The findings suggest that people who live in more deprived areas die with dementia at a younger age than those who live in more affluent areas.
There are also considerable differences between the place of death for people who have dementia and the general population. People with dementia are considerably more likely to die in hospitals and care homes and less likely to die at home or in end of life care settings such as hospices.
Read the Dementia Intelligence Network (DIN) and the National End of Life Care Intelligence Network (NEOLCIN) reports here
This series of slides highlights the work done by PHE and partners, and makes the case for the steps to be taken around prevention in the future.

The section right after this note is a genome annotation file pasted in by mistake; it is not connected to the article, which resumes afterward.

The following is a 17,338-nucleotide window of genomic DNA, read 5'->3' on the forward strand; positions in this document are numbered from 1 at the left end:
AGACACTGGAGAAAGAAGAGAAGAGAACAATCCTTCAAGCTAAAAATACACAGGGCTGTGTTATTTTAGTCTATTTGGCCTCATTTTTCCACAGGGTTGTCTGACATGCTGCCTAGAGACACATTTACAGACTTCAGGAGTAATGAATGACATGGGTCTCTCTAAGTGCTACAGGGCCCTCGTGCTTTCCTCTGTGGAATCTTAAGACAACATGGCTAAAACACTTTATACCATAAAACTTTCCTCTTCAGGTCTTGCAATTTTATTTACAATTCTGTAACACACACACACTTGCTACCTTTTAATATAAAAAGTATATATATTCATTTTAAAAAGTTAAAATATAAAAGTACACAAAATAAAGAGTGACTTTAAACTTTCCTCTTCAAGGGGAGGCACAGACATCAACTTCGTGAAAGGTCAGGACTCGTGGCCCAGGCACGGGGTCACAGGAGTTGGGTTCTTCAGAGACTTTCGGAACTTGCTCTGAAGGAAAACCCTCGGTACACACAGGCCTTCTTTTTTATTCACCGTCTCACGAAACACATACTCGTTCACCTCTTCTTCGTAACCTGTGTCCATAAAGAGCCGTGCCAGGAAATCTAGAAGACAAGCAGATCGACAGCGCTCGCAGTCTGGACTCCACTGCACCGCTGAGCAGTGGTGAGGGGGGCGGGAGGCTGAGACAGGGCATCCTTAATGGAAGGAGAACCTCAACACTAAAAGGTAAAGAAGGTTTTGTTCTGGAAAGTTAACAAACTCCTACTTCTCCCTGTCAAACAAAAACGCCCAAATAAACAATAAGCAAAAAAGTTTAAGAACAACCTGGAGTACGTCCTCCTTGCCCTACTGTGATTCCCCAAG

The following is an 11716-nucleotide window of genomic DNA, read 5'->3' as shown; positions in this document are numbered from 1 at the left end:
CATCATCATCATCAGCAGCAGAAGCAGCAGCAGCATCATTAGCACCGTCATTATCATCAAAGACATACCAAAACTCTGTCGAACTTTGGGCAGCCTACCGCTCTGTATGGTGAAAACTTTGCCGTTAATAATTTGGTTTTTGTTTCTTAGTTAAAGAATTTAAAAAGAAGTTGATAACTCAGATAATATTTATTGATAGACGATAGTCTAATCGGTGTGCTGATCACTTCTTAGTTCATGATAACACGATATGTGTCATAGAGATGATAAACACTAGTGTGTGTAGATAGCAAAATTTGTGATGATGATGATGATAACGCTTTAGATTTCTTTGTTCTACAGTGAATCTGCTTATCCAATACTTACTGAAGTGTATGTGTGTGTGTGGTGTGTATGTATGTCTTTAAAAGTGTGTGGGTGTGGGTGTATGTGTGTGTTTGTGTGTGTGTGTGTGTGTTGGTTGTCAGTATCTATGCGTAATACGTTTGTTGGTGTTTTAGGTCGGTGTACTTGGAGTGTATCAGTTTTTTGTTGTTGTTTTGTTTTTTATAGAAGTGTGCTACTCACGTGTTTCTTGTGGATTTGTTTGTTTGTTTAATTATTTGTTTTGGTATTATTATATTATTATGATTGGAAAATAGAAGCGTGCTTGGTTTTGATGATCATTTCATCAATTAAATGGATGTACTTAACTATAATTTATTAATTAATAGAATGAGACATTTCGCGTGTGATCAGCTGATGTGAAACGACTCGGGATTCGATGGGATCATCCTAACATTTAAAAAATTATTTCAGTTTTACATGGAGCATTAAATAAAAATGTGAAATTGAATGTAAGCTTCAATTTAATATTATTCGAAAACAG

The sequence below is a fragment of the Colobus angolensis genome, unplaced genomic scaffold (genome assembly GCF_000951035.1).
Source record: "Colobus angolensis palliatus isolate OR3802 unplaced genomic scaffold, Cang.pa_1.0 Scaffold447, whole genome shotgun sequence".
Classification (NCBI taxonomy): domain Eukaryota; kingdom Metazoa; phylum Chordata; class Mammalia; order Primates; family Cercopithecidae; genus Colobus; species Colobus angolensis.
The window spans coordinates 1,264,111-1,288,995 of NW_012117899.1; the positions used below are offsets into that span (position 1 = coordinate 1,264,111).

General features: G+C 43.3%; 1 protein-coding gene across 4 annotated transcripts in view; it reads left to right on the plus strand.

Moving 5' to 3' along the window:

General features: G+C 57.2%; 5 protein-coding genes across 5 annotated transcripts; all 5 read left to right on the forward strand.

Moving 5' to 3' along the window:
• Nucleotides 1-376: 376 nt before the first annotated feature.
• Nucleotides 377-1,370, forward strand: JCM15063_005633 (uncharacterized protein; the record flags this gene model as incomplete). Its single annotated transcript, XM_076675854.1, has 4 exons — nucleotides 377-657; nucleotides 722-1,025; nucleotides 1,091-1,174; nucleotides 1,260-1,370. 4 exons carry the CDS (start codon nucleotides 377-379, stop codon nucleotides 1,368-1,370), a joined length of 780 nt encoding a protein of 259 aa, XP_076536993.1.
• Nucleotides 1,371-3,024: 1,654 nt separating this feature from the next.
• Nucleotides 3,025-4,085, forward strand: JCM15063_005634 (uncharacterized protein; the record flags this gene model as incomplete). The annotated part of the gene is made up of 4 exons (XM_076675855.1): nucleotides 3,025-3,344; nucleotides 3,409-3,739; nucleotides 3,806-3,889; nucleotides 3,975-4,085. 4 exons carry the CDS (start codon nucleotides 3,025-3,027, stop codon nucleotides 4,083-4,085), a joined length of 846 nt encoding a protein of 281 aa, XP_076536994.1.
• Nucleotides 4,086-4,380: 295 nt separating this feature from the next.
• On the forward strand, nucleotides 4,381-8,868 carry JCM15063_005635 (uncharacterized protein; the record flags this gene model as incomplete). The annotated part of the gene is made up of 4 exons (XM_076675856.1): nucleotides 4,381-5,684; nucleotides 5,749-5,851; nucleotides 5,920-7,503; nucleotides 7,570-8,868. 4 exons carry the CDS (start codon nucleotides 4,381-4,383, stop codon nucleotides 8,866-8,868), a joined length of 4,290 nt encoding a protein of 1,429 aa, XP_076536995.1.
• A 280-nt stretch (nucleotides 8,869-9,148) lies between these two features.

This publication brings together Public Health England’s (PHE’s) broad-ranging work in addressing cardiovascular disease, the second leading cause of premature death and ill health. It sets out the main programmes already underway and the next steps in tackling cardiovascular disease going forward.
The publication is intended for those involved in the commissioning and provision of services for cardiovascular disease and its prevention, including:
This document outlines Public Health England’s priority for reducing the proportion of overweight children leaving primary school.
Public Health England (PHE) will work with the Department of Health, other government departments and a wide range of stakeholders to achieve the aim of halving childhood obesity within the next 10 years.
Two of PHE’s main contributions will be through implementing a sugar reduction programme and reviewing the nutrient profile model which categorises food according to its nutrient value.